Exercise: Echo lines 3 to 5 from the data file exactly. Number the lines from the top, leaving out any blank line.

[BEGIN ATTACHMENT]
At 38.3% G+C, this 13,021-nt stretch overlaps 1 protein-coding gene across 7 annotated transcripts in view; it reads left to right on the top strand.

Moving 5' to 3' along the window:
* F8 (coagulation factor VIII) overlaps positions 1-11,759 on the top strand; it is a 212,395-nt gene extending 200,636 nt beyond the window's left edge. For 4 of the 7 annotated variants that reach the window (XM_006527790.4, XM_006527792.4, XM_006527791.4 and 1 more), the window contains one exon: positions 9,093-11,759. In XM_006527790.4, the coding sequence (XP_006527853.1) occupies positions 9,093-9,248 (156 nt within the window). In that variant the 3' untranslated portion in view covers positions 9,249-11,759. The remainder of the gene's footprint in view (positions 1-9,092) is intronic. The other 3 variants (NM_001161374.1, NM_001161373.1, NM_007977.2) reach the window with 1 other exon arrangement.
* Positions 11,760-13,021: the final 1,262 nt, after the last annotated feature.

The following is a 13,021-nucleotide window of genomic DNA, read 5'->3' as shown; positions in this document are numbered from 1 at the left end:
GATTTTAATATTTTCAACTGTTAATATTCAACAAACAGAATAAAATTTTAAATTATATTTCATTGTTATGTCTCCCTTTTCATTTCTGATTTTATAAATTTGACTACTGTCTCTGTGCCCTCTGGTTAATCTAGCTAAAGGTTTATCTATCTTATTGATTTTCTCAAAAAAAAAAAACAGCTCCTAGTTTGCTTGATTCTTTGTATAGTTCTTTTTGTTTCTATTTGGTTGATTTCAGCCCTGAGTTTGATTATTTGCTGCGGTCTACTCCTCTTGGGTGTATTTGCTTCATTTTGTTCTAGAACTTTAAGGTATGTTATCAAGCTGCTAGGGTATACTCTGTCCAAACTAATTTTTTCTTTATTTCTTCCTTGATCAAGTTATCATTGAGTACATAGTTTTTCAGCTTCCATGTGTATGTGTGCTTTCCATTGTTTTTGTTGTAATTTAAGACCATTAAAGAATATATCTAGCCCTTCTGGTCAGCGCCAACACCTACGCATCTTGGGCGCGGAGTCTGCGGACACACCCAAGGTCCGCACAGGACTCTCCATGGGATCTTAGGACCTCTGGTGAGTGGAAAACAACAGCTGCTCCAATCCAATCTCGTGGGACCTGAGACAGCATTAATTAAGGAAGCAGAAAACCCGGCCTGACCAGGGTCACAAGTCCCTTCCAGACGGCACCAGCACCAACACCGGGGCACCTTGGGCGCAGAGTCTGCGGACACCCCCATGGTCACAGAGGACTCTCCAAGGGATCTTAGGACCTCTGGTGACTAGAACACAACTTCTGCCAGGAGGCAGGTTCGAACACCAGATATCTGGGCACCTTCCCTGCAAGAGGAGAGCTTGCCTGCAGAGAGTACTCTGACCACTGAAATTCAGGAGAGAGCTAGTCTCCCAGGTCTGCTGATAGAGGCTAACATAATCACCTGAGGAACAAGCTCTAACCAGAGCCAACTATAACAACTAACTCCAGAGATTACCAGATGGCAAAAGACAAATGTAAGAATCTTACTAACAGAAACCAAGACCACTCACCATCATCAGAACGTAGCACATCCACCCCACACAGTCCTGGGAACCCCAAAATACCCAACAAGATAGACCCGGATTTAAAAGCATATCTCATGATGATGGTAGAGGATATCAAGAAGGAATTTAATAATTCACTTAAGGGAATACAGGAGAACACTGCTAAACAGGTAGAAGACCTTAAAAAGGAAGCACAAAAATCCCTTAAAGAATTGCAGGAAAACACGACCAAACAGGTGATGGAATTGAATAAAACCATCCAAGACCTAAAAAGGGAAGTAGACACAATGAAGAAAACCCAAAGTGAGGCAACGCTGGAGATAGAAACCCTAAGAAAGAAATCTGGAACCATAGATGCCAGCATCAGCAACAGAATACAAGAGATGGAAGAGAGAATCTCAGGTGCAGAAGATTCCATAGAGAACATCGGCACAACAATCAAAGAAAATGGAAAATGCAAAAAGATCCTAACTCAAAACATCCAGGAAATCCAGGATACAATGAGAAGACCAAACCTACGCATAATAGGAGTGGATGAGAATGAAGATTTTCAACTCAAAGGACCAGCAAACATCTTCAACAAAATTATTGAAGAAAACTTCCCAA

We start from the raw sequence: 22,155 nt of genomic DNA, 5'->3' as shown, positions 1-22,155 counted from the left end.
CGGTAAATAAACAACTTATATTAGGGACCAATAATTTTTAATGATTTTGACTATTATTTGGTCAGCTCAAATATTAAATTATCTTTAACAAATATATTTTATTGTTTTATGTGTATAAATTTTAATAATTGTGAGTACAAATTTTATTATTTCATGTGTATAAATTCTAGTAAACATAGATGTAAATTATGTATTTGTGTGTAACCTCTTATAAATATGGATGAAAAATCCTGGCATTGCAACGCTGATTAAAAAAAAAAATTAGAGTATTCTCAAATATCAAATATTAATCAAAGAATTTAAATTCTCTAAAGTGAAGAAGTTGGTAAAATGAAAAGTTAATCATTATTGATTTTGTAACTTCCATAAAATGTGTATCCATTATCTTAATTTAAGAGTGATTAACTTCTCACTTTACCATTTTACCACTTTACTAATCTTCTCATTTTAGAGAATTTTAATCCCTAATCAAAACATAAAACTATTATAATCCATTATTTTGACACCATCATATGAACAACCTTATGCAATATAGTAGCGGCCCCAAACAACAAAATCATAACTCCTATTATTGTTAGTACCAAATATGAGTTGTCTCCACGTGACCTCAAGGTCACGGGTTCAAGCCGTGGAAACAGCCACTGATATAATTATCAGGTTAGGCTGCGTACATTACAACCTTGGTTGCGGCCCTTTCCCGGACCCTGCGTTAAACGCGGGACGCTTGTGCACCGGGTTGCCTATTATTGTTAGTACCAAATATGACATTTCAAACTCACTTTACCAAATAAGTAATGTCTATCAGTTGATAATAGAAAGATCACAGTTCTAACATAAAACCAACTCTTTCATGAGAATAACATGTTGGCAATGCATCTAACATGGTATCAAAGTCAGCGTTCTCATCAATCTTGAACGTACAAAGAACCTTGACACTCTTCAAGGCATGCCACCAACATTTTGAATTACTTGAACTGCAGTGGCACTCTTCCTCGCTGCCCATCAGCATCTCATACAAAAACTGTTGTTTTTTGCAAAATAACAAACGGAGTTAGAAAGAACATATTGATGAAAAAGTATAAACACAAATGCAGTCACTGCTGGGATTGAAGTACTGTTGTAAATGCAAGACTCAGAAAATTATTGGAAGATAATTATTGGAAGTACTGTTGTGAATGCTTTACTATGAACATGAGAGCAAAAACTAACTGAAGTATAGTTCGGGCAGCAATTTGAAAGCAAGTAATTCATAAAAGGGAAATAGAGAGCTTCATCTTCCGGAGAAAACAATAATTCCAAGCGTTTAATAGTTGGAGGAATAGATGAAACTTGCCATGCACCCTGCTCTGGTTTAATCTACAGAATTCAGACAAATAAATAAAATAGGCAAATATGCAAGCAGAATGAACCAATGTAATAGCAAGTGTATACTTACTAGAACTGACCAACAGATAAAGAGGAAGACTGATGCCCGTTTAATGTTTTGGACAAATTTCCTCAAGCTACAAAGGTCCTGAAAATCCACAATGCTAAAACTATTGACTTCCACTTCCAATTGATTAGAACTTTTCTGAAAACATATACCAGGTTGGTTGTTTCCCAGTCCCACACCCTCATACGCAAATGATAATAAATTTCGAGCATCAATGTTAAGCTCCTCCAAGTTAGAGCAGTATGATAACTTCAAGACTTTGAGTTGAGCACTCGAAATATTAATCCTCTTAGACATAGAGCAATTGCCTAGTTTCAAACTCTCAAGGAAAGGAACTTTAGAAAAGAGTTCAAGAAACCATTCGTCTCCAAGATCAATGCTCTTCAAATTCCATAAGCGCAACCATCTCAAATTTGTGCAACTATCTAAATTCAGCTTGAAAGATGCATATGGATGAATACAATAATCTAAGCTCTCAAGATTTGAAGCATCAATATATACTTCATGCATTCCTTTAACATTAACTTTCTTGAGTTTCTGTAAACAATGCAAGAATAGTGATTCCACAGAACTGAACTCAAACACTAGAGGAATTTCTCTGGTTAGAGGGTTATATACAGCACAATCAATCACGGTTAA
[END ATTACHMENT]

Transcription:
* F8 (coagulation factor VIII) overlaps positions 1-11,759 on the top strand; it is a 212,395-nt gene extending 200,636 nt beyond the window's left edge. For 4 of the 7 annotated variants that reach the window (XM_006527790.4, XM_006527792.4, XM_006527791.4 and 1 more), the window contains one exon: positions 9,093-11,759. In XM_006527790.4, the coding sequence (XP_006527853.1) occupies positions 9,093-9,248 (156 nt within the window). In that variant the 3' untranslated portion in view covers positions 9,249-11,759. The remainder of the gene's footprint in view (positions 1-9,092) is intronic. The other 3 variants (NM_001161374.1, NM_001161373.1, NM_007977.2) reach the window with 1 other exon arrangement.
* Positions 11,760-13,021: the final 1,262 nt, after the last annotated feature.

The following is a 13,021-nucleotide window of genomic DNA, read 5'->3' as shown; positions in this document are numbered from 1 at the left end: